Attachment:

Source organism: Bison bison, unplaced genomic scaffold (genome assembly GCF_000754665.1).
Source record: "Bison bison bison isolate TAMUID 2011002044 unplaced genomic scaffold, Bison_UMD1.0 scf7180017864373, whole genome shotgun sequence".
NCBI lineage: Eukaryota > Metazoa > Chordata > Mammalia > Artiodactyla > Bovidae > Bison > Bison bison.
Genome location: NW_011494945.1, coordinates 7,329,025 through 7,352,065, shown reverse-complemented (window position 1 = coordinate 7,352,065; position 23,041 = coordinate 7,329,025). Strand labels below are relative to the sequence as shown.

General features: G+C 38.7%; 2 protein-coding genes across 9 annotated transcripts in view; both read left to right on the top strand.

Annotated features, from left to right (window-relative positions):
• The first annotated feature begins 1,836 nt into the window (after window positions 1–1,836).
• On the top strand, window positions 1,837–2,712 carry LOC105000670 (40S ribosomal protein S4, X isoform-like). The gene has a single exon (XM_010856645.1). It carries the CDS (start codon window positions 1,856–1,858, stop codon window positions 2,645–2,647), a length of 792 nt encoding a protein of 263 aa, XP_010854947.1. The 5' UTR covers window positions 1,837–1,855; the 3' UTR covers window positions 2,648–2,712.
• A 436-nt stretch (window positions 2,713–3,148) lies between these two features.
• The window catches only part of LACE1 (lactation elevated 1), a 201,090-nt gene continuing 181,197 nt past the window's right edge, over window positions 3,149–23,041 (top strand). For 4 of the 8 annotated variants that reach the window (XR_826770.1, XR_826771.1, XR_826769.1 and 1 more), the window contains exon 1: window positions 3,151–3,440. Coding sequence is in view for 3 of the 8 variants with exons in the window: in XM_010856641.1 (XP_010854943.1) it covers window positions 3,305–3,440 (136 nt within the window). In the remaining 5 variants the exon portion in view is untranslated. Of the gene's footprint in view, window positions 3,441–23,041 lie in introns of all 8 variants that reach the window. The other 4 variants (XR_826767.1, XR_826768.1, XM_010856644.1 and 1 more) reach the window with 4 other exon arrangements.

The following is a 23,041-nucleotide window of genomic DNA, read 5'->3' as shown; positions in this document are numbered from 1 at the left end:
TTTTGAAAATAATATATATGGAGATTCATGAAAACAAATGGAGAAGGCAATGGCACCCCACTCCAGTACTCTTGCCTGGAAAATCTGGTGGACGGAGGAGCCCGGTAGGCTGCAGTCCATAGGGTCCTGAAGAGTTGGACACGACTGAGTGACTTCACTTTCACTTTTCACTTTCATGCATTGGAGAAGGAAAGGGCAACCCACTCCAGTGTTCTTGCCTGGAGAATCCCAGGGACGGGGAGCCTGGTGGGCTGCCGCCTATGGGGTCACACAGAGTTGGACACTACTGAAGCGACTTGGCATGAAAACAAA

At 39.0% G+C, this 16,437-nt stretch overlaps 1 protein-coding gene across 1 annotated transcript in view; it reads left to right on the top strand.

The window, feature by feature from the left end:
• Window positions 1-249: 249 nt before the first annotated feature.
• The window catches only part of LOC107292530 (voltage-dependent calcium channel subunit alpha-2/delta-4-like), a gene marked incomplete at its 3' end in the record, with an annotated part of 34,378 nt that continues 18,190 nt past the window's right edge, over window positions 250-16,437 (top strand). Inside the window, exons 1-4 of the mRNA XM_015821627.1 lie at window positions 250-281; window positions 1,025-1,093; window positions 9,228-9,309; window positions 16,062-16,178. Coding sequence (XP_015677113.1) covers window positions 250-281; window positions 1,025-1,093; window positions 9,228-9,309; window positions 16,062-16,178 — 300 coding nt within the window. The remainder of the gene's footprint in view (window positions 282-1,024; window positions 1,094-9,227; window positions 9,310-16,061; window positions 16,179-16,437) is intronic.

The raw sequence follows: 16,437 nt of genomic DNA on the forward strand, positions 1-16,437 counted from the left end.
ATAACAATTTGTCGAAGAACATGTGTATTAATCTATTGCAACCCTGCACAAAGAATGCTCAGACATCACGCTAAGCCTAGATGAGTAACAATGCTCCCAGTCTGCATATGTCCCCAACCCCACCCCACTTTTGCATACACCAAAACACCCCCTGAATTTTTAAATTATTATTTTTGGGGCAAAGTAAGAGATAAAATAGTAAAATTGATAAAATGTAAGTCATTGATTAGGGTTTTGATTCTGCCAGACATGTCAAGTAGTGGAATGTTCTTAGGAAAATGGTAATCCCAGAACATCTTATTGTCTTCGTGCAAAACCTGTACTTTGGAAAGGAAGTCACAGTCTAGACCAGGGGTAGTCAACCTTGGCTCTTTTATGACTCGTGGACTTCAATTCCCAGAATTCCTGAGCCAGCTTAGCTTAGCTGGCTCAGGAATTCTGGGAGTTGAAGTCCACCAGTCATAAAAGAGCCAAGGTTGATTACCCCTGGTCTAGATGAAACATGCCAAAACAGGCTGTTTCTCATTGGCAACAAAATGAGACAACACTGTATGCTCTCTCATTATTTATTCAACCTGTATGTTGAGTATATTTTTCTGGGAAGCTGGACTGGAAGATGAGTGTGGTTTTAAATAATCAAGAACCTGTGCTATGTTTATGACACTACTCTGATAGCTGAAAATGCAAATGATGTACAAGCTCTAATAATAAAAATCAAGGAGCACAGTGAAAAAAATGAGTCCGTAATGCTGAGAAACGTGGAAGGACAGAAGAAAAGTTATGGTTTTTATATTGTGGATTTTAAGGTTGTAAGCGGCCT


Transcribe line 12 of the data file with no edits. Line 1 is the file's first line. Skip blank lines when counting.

TTTTGAAAATAATATATATGGAGATTCATGAAAACAAATGGAGAAGGCAATGGCACCCCACTCCAGTACTCTTGCCTGGAAAATCTGGTGGACGGAGGAGCCCGGTAGGCTGCAGTCCATAGGGTCCTGAAGAGTTGGACACGACTGAGTGACTTCACTTTCACTTTTCACTTTCATGCATTGGAGAAGGAAAGGGCAACCCACTCCAGTGTTCTTGCCTGGAGAATCCCAGGGACGGGGAGCCTGGTGGGCTGCCGCCTATGGGGTCACACAGAGTTGGACACTACTGAAGCGACTTGGCATGAAAACAAA